The effect and safety of ozone autohemotherapy combined with pharmacological therapy in postherpetic neuralgia
Authors Hu B, Zheng J, Liu Q, Yang Y, Zhang Y
Received 14 October 2017
Accepted for publication 20 June 2018
Published 27 August 2018 Volume 2018:11 Pages 1637—1643
Checked for plagiarism Yes
Review by Single-blind
Peer reviewers approved by Dr Colin Mak
Peer reviewer comments 3
Editor who approved publication: Dr Michael Schatman
Bin Hu,1,* Jie Zheng,2,* Qing Liu,1 Yunkuan Yang,1 Ying Zhang2
1Department of Pain Management, The Affiliated Traditional Chinese Medicine Hospital of Southwest Medical University, Luzhou, Sichuan, People’s Republic of China; 2Department of Anesthesiology, the Affiliated Traditional Chinese Medicine Hospital of Southwest Medical University, Luzhou, Sichuan, People’s Republic of China
*These authors contributed equally to this work
Introduction: We investigated the effect and safety of ozone autohemotherapy combined with pharmacological therapy in postherpetic neuralgia (PHN).
Methods: Ninety-eight patients with PHN were enrolled in this study and randomly divided into a pharmacological therapy group and ozone autohemotherapy group (49 patients in each group). The PHN patients in the pharmacological therapy group were administered pharmacological therapy for 2 weeks, whereas PHN patients in the ozone autohemotherapy group were given ozone autohemotherapy (200 mL blood from patients, the concentration of medical ozone was set as 30 μg/mL using an ozone medical apparatus, 40 mL medical ozone was incubated in 200 mL autologous blood for 3–5 minutes) combined with pharmacological therapy for 2 weeks. The Visual Analog Scale (VAS), the 50% VAS reduction in the initial value, McGill Pain Questionnaire (MPQ), the Patients’ Global Impression of Change (PGIC) scale, and the World Health Organization Quality of Life (WHOQOL-BREF) instrument were used to evaluate the outcomes of all PHN patients before therapy and at 1 week, 1 month, and 3 months after therapy.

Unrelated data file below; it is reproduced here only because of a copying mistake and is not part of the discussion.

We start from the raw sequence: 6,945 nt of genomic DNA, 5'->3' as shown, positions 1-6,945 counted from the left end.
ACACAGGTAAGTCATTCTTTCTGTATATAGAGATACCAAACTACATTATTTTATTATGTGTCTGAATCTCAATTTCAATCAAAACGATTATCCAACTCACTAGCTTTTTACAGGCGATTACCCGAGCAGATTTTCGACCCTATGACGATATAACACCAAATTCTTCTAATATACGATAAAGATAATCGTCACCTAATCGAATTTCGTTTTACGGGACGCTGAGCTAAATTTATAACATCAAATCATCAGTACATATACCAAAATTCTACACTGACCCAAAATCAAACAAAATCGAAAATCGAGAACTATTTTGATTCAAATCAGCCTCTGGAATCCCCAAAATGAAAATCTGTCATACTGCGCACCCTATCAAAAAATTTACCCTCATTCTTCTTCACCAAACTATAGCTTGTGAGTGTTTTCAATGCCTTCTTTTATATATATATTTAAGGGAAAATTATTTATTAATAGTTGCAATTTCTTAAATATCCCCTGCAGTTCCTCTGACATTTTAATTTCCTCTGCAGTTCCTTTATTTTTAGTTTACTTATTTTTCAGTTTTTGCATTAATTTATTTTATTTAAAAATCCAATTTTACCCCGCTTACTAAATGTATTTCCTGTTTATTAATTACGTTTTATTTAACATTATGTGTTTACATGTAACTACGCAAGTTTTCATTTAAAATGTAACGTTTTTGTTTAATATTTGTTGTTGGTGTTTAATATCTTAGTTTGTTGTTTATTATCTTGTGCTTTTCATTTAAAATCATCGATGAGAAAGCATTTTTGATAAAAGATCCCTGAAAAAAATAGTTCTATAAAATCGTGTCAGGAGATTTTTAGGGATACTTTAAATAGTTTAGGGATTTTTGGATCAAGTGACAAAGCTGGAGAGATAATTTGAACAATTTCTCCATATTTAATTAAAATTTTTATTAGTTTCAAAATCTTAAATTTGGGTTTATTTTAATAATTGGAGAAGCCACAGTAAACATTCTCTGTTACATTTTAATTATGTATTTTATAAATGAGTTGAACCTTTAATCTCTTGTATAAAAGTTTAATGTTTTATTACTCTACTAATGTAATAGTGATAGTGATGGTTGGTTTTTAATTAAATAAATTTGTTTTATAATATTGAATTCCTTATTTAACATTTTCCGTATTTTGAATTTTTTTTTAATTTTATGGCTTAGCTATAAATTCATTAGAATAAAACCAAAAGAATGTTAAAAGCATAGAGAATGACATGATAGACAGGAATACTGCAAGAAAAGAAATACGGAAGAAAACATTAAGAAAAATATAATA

Results: Forty-five patients in the pharmacological therapy group and 47 patients in the ozone autohemotherapy group completed the study. Compared with before therapy, the two groups showed significant improvements in VAS, MPQ, PGIC, and WHOQOL-BREF scores after therapy (P<0.05). Moreover, compared with the scores of the pharmacological therapy group, the ozone autohemotherapy group’s scores were significantly improved in the VAS, MPQ, PGIC, and WHOQOL-BREF as well as the 50% VAS reduction of the initial value after therapy (P<0.05). Finally, there were no statistically significant differences in adverse effects between groups after therapy (P>0.05).
Conclusion: The results of this study demonstrated that ozone autohemotherapy combined with pharmacological therapy was superior to isolated pharmacological therapy in patients with PHN and was an effective and safe way to relieve PHN.
Keywords: ozone autohemotherapy, pharmacological therapy, clinical trial, postherpetic neuralgia
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